One of the bits of math that's interesting to me is the "harmonic mean". It says that in things like fuel efficiency for cars, you often pay for the worst MPG vehicle, and it doesn't really matter how efficient you make the best one.
For a simple example, we'll consider a hypothetical Range Rover (10MPG) vs. a Prius (60MPG). You might think that a Prius "cancels out" a Range Rover in a sort of fuel-consumption way. But that's not true.
For instance, you compute a "simple average" like this: 60MPG + 10MPG / 2 = 35MPG. But this math is simply wrong. In fact, you have to use the harmonic mean (average the numbers in "gallons per mile") because you really care about gallons used, not miles/gallons.
Using the harmonic mean for this? 1/(1/60 + 1/10) = 17MPG on average.
How many Priuses does it take to "cancel out" one Range Rover (achieving the 35MPG above?)
It takes six Priuses to cancel out a Range Rover.
What's important here: improving the worst vehicles on the road is more important than making the best a little bit better.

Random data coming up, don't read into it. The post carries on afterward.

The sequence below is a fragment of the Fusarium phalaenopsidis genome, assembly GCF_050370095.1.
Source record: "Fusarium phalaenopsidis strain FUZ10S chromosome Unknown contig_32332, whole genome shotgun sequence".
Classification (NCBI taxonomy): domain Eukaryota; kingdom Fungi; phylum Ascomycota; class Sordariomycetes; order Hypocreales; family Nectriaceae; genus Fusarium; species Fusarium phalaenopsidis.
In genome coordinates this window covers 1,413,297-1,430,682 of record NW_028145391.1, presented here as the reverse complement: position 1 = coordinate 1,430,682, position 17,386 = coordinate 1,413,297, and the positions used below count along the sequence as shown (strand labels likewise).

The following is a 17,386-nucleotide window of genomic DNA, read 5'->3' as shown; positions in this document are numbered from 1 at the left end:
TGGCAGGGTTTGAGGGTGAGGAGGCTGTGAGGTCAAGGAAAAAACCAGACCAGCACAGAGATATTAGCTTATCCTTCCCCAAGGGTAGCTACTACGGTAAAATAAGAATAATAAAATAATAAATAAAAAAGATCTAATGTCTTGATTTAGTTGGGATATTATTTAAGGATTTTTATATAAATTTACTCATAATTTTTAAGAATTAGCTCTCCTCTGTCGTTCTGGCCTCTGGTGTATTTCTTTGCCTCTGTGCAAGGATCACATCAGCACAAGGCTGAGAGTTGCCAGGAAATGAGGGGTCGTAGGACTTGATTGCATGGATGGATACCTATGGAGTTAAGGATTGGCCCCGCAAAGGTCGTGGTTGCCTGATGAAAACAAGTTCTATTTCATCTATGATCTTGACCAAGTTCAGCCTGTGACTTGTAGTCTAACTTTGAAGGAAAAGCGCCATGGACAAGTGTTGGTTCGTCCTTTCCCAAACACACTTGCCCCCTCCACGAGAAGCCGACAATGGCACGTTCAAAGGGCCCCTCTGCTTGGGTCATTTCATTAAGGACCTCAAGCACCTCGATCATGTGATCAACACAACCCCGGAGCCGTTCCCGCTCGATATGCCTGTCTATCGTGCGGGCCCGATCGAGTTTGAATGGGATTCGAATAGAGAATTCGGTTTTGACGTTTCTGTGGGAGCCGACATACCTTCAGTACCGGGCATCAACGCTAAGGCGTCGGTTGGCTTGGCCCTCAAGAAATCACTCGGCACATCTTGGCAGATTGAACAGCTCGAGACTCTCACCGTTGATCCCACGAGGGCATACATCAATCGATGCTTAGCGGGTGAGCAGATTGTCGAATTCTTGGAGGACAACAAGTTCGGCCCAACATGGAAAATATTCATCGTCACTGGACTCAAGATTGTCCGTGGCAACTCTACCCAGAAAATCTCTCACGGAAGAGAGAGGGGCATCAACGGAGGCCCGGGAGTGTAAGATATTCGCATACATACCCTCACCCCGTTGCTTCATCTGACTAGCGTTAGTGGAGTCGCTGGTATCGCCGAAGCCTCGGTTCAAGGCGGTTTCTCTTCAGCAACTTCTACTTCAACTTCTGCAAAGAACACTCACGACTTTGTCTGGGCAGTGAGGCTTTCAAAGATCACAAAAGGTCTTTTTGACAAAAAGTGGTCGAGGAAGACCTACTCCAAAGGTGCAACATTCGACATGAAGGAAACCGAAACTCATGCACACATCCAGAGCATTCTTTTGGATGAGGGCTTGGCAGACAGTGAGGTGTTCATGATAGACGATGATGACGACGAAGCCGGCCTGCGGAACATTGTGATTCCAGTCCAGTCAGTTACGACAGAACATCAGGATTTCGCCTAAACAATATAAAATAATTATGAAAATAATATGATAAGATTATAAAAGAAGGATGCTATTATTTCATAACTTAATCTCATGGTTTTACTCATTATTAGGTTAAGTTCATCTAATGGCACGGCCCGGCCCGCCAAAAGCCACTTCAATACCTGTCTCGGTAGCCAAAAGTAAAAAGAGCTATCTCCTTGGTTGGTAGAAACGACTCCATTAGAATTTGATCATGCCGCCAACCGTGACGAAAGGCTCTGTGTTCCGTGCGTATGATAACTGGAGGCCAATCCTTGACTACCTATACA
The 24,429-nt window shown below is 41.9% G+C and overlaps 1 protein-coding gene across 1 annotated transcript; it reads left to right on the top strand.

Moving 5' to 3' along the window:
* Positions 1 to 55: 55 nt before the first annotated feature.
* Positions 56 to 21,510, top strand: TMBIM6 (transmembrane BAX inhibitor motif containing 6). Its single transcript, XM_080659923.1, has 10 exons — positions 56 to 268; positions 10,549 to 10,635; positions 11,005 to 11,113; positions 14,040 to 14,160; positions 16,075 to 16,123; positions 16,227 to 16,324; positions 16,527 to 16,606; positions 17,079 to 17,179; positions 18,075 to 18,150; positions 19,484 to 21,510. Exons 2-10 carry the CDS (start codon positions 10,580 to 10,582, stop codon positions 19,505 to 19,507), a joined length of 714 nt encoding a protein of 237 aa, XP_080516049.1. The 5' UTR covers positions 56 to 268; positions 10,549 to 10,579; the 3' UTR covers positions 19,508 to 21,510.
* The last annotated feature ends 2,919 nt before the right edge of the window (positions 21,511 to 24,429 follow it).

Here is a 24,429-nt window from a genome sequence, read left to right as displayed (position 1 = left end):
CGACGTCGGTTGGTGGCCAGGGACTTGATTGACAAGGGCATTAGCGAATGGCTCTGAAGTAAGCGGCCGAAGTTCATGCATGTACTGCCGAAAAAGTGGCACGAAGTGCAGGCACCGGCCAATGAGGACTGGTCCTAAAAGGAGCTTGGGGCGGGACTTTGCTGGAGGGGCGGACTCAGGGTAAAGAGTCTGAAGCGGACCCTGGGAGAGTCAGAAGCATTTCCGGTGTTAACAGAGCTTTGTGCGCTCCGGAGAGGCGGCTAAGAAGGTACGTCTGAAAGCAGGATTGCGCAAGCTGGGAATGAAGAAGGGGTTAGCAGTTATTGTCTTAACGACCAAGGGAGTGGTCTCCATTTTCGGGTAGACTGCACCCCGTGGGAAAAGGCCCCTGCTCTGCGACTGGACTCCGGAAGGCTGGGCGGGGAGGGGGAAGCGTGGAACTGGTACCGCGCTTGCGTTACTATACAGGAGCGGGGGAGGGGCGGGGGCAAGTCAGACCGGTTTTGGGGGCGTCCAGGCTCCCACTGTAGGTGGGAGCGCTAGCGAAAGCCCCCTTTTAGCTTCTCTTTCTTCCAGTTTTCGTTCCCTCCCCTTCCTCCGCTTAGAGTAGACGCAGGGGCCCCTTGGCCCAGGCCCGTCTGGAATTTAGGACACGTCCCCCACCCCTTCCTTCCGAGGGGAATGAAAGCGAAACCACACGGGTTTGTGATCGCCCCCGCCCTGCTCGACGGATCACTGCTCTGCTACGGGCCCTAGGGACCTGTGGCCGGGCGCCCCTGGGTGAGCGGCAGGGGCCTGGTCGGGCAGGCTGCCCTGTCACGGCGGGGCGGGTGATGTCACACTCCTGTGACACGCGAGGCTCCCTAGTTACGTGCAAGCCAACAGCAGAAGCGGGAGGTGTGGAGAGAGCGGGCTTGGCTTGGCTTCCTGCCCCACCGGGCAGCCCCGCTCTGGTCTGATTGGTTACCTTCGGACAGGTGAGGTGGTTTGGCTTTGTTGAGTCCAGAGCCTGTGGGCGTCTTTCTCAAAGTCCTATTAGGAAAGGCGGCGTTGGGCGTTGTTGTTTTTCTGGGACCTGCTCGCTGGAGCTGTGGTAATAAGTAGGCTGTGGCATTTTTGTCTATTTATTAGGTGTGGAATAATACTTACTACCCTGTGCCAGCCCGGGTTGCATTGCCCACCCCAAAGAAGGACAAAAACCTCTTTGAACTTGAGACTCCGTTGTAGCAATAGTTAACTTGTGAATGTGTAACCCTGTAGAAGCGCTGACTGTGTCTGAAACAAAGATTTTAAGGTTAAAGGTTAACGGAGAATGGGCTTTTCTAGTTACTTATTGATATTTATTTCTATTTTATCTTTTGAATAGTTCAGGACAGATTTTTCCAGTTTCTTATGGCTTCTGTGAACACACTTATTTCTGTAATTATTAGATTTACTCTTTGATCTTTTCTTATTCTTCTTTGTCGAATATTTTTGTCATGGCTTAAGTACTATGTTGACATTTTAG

The Hybrid Chevy Tahoe is much more important in the overall scheme of things than a plugin hybrid. Improving from 60MPG to 100MPG is diminishing returns until you get the 10-20MPG cars off the road. This includes old models! Improving from 10 to 30? Really significant.
Luckily the CAFE standards take the harmonic mean into account. But understanding this math explains quite well why "fleet averages" move so slowly upwards, even as technology gives us great ways to make the "best" MPG really quite good.
It also explains why our consumption levels are still going up. It will take years and years after the CAFE standards for new cars have improved for our actual consumption to decrease.
Practical ways to "reduce our dependence on foreign oil" should take a hard look at the worst vehicles on the road today, and not always try to optimize the best for slightly better gains.